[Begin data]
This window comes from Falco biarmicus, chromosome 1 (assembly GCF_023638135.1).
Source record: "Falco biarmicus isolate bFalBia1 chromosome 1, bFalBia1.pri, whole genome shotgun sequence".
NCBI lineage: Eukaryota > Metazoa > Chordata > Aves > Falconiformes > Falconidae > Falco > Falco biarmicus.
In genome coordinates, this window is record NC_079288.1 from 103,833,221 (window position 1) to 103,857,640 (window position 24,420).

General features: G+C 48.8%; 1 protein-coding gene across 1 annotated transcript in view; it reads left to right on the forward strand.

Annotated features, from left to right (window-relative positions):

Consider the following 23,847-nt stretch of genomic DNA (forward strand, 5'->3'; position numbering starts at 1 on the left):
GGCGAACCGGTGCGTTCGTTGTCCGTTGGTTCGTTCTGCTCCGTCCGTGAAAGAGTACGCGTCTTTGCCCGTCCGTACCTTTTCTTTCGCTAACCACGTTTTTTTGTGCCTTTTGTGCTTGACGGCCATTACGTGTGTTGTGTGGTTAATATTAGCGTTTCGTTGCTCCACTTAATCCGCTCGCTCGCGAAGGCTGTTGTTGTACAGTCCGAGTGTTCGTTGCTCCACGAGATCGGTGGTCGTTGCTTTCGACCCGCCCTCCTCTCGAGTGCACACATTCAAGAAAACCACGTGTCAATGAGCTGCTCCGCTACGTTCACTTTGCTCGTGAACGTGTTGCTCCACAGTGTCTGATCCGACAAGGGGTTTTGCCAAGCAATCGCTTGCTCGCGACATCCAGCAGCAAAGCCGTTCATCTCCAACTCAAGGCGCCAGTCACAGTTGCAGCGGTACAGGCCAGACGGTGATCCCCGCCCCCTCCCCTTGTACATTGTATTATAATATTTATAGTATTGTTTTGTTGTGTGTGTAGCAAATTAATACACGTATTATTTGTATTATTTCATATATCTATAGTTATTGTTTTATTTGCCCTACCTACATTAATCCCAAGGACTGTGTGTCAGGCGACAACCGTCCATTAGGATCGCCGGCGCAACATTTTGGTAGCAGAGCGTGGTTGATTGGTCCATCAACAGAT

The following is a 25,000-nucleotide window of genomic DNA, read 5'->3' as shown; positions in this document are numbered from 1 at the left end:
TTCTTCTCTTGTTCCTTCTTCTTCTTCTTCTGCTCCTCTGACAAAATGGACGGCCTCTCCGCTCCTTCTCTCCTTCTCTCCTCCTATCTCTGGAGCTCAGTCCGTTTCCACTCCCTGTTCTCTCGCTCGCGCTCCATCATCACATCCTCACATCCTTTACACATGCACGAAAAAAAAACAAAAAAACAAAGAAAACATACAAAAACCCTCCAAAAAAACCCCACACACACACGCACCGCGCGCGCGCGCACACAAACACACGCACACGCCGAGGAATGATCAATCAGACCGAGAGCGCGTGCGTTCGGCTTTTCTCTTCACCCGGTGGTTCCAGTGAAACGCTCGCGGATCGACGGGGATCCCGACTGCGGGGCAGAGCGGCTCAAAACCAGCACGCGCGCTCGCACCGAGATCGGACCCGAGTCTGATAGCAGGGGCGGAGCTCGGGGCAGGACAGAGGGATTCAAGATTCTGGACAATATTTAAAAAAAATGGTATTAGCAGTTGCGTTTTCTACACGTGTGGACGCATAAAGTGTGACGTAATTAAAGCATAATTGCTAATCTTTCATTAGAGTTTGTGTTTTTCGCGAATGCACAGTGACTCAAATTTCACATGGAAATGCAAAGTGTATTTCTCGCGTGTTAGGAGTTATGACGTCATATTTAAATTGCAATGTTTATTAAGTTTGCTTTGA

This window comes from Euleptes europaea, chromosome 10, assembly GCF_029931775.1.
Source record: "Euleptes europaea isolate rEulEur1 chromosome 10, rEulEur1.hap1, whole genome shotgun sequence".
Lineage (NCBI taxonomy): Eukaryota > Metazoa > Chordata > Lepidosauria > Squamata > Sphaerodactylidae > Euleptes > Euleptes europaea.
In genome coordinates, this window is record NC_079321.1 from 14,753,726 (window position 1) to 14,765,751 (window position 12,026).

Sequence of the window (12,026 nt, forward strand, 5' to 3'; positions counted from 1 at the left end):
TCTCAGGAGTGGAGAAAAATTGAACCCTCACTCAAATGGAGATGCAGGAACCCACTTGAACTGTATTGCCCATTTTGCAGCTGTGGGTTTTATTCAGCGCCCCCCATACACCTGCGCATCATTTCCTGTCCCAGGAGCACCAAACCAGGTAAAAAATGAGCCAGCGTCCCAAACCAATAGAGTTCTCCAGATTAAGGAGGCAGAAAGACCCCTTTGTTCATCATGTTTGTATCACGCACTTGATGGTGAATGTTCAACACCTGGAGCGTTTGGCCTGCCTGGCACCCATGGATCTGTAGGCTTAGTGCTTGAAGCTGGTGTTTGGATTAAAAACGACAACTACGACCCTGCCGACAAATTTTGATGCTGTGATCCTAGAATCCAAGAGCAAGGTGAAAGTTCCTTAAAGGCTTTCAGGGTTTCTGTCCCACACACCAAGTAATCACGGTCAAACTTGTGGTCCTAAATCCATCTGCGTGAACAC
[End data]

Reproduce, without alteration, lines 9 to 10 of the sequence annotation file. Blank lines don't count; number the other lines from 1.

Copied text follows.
The following is a 25,000-nucleotide window of genomic DNA, read 5'->3' as shown; positions in this document are numbered from 1 at the left end:
TTCTTCTCTTGTTCCTTCTTCTTCTTCTTCTGCTCCTCTGACAAAATGGACGGCCTCTCCGCTCCTTCTCTCCTTCTCTCCTCCTATCTCTGGAGCTCAGTCCGTTTCCACTCCCTGTTCTCTCGCTCGCGCTCCATCATCACATCCTCACATCCTTTACACATGCACGAAAAAAAAACAAAAAAACAAAGAAAACATACAAAAACCCTCCAAAAAAACCCCACACACACACGCACCGCGCGCGCGCGCACACAAACACACGCACACGCCGAGGAATGATCAATCAGACCGAGAGCGCGTGCGTTCGGCTTTTCTCTTCACCCGGTGGTTCCAGTGAAACGCTCGCGGATCGACGGGGATCCCGACTGCGGGGCAGAGCGGCTCAAAACCAGCACGCGCGCTCGCACCGAGATCGGACCCGAGTCTGATAGCAGGGGCGGAGCTCGGGGCAGGACAGAGGGATTCAAGATTCTGGACAATATTTAAAAAAAATGGTATTAGCAGTTGCGTTTTCTACACGTGTGGACGCATAAAGTGTGACGTAATTAAAGCATAATTGCTAATCTTTCATTAGAGTTTGTGTTTTTCGCGAATGCACAGTGACTCAAATTTCACATGGAAATGCAAAGTGTATTTCTCGCGTGTTAGGAGTTATGACGTCATATTTAAATTGCAATGTTTATTAAGTTTGCTTTGA